A cell line is a population of cells that are genetically identical and derived from a single cell through cell division. Cell lines are commonly used in biological and medical research to study various cellular processes, gene expression, and disease mechanisms.
Cell lines can be derived from various sources, such as animal tissues, human tissues, or microorganisms. They can be immortalized or transformed through genetic modifications or viral infections, allowing them to divide and proliferate indefinitely in culture.
Cell lines can be grown in culture using various techniques, such as suspension culture, adherent culture, or 3D culture. They can be maintained in the laboratory over long periods of time, allowing for consistent and reproducible experimental results.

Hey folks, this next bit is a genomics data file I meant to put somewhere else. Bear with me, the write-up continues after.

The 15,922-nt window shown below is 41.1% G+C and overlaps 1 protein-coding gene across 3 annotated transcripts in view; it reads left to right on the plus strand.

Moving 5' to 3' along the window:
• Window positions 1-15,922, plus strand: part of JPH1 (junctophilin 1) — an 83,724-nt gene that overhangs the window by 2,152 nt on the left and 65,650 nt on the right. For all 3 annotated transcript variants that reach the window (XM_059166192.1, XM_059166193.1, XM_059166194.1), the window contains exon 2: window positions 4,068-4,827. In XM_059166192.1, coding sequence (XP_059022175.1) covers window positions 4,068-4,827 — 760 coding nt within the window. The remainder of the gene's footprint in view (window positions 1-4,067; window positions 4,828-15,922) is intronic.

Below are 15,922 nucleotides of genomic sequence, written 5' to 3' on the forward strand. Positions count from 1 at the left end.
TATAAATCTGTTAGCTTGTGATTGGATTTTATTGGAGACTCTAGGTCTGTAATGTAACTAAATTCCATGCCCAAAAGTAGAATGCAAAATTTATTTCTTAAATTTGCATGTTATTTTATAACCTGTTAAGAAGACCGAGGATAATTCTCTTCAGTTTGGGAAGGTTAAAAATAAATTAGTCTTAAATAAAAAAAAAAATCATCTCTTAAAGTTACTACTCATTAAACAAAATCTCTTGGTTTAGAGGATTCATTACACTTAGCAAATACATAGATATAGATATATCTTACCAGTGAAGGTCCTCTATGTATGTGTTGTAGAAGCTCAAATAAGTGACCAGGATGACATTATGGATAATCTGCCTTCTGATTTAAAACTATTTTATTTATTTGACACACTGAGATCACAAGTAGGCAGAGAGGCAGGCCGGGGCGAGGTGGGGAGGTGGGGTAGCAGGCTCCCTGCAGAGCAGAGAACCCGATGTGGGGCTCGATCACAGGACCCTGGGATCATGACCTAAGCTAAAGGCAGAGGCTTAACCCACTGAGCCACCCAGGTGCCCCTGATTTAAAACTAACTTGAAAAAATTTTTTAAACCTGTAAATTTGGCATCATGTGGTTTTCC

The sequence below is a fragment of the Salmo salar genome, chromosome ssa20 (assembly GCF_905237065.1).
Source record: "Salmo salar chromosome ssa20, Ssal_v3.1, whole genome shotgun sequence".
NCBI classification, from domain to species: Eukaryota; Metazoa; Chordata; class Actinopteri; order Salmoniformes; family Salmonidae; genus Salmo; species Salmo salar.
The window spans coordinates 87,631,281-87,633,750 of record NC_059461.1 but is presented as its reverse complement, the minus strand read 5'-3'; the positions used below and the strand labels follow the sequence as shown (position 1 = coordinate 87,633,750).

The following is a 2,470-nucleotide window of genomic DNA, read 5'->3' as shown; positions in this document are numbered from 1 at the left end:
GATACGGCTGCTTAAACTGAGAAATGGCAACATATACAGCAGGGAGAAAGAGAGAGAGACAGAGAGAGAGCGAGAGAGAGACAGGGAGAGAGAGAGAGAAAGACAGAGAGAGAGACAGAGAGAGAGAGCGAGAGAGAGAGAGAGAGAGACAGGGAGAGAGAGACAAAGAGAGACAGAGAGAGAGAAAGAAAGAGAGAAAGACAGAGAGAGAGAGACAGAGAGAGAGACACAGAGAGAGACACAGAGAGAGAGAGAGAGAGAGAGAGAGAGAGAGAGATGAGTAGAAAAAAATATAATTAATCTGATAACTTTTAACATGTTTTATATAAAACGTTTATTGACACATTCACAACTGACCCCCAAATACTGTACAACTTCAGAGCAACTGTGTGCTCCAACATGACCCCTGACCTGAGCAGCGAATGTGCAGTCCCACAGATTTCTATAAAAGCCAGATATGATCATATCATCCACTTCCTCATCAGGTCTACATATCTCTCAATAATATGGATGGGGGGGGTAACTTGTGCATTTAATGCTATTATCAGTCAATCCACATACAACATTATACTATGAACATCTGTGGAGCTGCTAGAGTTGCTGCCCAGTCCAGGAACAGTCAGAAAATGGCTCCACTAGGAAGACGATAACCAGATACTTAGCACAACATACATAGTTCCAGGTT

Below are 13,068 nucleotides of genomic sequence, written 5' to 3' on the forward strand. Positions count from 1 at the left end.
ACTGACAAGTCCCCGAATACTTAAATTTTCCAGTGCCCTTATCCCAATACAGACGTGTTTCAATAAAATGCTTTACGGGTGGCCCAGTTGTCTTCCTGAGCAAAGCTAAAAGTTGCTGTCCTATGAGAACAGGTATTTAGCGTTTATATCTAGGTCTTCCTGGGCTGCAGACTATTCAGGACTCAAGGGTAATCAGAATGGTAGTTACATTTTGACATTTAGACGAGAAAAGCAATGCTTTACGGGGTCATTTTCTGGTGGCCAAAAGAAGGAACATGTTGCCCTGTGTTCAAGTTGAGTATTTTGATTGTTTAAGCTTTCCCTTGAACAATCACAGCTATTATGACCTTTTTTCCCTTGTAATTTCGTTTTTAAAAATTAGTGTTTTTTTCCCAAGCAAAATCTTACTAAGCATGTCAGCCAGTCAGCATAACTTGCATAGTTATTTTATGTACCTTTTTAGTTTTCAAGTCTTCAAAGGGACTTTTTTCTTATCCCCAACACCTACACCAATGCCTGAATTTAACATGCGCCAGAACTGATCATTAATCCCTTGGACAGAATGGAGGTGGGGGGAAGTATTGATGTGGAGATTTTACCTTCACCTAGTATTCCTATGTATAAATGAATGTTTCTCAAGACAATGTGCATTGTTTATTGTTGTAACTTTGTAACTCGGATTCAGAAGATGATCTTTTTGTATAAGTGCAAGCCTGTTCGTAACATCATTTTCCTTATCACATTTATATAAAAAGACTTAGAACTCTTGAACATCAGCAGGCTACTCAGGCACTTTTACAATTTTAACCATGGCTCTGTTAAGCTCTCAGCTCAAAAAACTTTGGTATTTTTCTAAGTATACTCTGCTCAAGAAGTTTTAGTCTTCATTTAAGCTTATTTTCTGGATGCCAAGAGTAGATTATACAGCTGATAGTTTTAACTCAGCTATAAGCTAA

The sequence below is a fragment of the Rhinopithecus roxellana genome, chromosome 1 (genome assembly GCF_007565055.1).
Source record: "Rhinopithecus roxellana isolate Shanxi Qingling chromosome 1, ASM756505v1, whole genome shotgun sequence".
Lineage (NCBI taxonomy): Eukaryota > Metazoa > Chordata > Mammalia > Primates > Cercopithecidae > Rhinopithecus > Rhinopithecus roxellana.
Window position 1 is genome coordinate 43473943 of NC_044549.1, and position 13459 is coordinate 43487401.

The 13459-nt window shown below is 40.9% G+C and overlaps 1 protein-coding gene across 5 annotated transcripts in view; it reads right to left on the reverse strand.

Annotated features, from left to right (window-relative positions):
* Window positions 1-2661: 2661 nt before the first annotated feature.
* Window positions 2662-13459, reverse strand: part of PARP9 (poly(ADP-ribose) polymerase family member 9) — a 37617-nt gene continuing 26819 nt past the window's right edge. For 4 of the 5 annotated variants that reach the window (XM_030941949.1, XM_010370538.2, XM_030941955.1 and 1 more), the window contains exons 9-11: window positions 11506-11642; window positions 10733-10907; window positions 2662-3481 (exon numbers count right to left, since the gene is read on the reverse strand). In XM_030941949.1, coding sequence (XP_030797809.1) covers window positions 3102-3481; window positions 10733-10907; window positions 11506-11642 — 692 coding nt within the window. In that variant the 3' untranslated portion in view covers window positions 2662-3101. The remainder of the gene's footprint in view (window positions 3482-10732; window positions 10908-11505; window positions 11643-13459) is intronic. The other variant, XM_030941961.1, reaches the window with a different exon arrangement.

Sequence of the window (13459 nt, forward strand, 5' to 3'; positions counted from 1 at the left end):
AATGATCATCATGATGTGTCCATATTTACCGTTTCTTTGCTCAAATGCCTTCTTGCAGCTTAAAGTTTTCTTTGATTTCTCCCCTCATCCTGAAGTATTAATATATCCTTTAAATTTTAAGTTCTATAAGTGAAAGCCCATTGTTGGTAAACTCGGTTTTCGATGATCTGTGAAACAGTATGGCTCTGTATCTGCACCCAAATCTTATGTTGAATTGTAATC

Cell lines are important tools in biological and medical research, as they allow researchers to study cellular processes and functions in a controlled and reproducible manner. They are commonly used in drug discovery and development, disease modeling, and basic research on cell biology and genetics.
However, it is important to note that some cell lines may differ from their tissue of origin in terms of genetic or phenotypic characteristics, and the interpretation of experimental results obtained from cell lines should be done with caution and validated using appropriate in vivo or ex vivo models.